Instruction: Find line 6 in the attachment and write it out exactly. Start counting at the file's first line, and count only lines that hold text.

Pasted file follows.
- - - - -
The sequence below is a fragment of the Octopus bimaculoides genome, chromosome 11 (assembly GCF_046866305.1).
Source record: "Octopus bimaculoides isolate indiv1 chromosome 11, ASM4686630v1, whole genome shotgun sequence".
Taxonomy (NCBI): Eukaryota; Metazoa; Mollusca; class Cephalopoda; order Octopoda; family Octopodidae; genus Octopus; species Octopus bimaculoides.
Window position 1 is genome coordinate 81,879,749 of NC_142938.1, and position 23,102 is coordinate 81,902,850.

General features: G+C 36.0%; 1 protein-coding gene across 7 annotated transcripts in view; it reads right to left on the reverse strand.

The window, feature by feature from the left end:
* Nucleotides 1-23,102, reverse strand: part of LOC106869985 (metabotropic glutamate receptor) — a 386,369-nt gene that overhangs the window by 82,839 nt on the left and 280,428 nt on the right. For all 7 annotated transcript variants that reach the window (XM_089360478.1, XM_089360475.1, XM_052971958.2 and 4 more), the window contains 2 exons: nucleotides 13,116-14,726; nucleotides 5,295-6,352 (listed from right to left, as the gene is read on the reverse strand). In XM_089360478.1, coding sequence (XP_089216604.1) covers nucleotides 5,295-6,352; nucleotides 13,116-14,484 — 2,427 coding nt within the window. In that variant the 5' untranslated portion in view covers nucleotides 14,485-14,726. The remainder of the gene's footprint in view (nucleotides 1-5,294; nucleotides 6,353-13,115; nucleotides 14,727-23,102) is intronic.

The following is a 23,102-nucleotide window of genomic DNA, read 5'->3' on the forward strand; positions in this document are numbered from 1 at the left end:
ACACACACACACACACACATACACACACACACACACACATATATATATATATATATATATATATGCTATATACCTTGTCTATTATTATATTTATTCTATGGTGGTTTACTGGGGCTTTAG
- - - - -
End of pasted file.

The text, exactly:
The window, feature by feature from the left end: